10 Questions with ... Jonathan Shuford
September 25, 2012
BRIEF CAREER SYNOPSIS:
- 2003-07: WABB/Mobile, nights/MD/board op/callout guy/janitor
- 2007-12: KTBT/Tulsa, nights/APD/MD
- 2010-12: KTGX/Tulsa, PD/middays
- 2012-present: WNRW & WLGX, PD/PM drive
1) How would you describe your first radio gig?
Eye-opening. Having the opportunity to work at a legendary station like WABB during the Bernie Dittman years and work under a great programmer like Jammer really allowed me to see how a good station is supposed to run. The station and the air staff became so engrained in the community that the day it flipped formats, people literally cried. Just a reminder that even though the industry is constantly evolving and we have so many tools at our disposal, a great station is one that speaks to the community it serves.
2) How would you describe the radio landscape in your market?
Hyper-competitive. There are a lot of great stations that have been in Louisville a long time, and a lot of really great people who have been in Louisville for a long time. It's an exciting time to be in Louisville.
3) Are you wearing more "hats" than you have in the past?
Sure, everybody is. You have to be able to constantly evolve in this business or else risk being left behind by your peers and by your audience. It poses challenges, but in the end I'm more attuned to every detail of the radio station because of it.
4) What's the coolest promotion you've been involved with recently?
We did "Polish Your Rear" here in Louisville to kick off the summer. We had three van hits a week, inviting listeners to come out and let us put "98.9 Radio Now" on their rear window in shoe polish to get signed up for a really huge grand prize. Amazing response from the community, a great chance for us to get out there and meet listeners, and even four months later, I'm still seeing people's cars with my station plastered all over the back of their car.
5) What's the coolest promotion you've EVER been involved with?
In Tulsa, there was a little girl who was abducted and sexually abused in our area - I think she was like five or six years old. We started collecting teddy bears for her ... because what's more comforting than a teddy bear for a little girl, right? The community came out in droves ... I don't remember the exact number of teddy bears, but it was outrageous. Further proof that running a radio station isn't just about playing the right music and making bad jokes on the air.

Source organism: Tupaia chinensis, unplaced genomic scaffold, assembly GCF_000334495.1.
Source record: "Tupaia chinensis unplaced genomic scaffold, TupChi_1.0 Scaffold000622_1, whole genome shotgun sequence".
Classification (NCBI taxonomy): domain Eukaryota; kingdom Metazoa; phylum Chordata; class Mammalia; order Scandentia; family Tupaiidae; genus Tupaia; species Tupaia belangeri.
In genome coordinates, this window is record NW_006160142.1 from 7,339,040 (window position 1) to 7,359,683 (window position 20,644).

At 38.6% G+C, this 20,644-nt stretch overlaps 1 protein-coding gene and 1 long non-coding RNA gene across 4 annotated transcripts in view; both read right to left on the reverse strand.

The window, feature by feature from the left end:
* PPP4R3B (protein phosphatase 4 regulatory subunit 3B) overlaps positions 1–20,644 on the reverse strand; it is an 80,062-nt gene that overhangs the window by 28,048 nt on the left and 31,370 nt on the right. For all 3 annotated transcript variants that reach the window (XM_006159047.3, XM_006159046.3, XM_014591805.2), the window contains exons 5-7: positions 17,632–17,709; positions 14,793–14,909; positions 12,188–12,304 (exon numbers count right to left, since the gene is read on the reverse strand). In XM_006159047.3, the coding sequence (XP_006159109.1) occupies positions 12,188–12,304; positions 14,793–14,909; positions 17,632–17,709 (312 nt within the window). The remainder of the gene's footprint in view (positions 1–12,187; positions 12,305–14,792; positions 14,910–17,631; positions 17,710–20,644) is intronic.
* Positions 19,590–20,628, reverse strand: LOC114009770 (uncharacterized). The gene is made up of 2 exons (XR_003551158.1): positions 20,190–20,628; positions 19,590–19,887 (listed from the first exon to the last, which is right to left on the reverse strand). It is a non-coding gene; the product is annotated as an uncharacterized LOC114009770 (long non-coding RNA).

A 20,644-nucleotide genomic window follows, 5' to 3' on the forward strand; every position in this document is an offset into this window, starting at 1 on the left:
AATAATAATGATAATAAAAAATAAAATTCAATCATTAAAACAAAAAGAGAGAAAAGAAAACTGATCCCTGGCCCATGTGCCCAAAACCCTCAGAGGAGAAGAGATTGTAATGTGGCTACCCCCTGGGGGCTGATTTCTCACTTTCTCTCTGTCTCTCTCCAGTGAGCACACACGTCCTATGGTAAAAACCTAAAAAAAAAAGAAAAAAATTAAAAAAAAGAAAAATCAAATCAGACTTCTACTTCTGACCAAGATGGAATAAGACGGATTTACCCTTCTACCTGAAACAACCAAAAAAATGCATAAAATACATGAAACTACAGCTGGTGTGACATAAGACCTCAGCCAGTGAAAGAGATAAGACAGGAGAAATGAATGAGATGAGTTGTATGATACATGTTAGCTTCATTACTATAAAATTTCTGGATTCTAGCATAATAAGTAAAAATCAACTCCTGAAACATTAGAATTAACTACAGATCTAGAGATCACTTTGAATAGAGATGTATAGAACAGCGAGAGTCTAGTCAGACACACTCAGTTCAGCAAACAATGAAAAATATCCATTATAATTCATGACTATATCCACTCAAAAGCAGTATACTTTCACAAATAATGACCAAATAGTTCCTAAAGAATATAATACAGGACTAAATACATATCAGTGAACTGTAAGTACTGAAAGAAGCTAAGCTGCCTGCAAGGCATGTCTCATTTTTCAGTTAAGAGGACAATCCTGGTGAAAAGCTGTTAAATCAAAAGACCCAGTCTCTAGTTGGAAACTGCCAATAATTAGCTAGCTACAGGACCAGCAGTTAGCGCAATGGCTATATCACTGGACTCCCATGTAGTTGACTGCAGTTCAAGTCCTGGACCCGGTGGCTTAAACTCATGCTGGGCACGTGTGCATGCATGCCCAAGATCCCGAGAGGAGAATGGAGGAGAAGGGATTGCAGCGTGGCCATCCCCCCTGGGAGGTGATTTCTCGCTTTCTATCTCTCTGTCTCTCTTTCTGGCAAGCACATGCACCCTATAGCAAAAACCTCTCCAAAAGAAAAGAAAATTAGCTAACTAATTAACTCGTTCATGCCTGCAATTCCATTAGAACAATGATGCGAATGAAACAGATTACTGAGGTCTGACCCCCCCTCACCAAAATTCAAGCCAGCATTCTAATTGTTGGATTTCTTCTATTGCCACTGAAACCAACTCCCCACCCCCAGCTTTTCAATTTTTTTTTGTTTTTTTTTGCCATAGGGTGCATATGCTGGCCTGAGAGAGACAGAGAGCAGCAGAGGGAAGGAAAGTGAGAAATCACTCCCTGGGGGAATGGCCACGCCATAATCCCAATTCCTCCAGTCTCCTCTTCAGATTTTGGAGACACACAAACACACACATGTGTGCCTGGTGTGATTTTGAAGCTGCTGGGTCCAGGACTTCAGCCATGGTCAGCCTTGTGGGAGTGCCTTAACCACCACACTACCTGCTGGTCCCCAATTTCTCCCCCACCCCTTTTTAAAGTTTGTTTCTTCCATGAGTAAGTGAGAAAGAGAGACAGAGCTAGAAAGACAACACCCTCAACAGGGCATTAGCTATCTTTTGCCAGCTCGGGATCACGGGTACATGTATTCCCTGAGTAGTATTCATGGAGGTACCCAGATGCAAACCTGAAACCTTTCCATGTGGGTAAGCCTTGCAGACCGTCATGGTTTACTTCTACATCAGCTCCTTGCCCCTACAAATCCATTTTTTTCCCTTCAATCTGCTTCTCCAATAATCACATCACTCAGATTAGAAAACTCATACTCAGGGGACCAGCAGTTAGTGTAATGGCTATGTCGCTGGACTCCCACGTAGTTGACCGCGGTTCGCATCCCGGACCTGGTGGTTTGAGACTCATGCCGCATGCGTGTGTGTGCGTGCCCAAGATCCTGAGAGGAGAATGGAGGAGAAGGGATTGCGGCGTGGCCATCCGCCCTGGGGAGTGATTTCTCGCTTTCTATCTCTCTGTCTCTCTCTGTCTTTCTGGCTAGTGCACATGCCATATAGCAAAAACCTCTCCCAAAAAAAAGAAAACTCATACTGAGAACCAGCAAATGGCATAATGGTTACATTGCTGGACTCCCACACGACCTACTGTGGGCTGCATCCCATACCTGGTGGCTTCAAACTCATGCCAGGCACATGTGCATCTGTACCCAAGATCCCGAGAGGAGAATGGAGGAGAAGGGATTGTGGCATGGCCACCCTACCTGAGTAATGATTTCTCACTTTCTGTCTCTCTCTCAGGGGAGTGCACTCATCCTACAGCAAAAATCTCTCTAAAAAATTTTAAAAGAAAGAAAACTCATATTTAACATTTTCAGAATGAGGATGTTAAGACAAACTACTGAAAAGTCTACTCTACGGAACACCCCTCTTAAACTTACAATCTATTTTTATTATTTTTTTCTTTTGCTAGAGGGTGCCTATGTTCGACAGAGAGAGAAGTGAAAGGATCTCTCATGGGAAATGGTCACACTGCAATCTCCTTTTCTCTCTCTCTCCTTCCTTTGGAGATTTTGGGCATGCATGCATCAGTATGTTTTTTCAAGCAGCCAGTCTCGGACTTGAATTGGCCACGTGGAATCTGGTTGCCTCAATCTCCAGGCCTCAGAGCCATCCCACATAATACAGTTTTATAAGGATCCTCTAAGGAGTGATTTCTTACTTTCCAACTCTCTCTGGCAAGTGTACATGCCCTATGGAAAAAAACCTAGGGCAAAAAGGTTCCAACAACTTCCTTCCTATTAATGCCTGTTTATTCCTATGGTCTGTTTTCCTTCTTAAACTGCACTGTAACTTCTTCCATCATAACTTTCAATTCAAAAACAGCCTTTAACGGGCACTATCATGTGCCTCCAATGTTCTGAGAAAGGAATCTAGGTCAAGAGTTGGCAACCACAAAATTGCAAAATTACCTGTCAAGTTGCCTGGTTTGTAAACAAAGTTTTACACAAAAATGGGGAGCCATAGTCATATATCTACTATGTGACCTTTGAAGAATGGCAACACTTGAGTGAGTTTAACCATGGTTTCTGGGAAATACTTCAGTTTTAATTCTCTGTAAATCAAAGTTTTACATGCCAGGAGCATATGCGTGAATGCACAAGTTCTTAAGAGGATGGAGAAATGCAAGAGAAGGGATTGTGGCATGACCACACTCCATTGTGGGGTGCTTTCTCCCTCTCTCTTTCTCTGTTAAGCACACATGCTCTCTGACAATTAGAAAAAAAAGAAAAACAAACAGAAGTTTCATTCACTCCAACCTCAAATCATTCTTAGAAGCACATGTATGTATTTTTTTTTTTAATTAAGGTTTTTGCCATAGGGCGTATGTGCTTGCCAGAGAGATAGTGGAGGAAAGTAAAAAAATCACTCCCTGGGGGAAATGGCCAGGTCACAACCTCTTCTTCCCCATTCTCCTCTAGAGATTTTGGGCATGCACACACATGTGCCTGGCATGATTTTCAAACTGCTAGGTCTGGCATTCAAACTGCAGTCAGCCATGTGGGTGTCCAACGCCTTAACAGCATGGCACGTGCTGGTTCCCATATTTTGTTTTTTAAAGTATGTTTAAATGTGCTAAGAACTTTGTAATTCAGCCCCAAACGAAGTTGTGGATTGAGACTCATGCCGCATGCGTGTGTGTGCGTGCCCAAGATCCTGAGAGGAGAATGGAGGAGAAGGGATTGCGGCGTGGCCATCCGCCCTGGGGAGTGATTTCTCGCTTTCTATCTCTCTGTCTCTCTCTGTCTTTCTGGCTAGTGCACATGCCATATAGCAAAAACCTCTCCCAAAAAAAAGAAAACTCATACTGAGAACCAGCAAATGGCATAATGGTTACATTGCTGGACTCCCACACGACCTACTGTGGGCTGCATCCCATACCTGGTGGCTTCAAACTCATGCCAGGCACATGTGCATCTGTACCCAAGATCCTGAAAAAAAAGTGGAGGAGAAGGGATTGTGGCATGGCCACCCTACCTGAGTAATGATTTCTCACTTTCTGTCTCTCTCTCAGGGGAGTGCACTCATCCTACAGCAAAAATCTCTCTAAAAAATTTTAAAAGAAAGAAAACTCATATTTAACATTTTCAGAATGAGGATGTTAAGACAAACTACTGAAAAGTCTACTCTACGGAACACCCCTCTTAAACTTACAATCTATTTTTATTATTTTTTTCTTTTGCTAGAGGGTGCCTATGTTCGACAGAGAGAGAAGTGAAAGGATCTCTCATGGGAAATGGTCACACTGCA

6) What artist would we be surprised to find on your iPod?
Taylor Swift ... I'm a happily engaged man, and I'm secure enough in my masculinity to admit that I'm a Swifty.
7) What's one thing that would surprise many people to learn about you?
I'm a huge fantasy football nerd, and even have a podcast on the air in about a dozen or so markets (@FLFantasyShow) - cheap plug!
8) If you could add one full-time position to your budget right now, what would it be?
Social media coordinator. In today's environment, how you're engaging with your audience on Facebook, Twitter, and through texting is almost as important as what you're doing on the air. We do a pretty good job here with the staff that we have, but if I could hire a guy to do nothing but social media for eight hours a day, I can't even begin to imagine what it would do for the brand.
9) What was your favorite station to listen to when you were a kid?
I grew up listening to WZYP in Huntsville in the late '80s and early '90s when Ace & TJ were on mornings. I still remember a bit when the night guy decided that "Rico Suave" was gonna be his theme song and he played it over and over again ... I don't know why that sticks out to me, but I remember staying in my room for hours listening to that God-awful song for some reason.
10) What is the one truth that has held constant throughout your career?
You're judged far more on how you handle adversity than how you create success.
What's the biggest gaffe you've made on-air?
Back when I did overnights in Mobile, we were still on CDs, and I had one start to skip on me. On the air, I was super-professional, cracked a joke, and hit the next song. Then, I threw the CD across the studio and let fly a string of profanities that would make a Tarantino movie seem tame, not realizing that the mic was still hot. (Thankfully, no one airchecked me the next day :)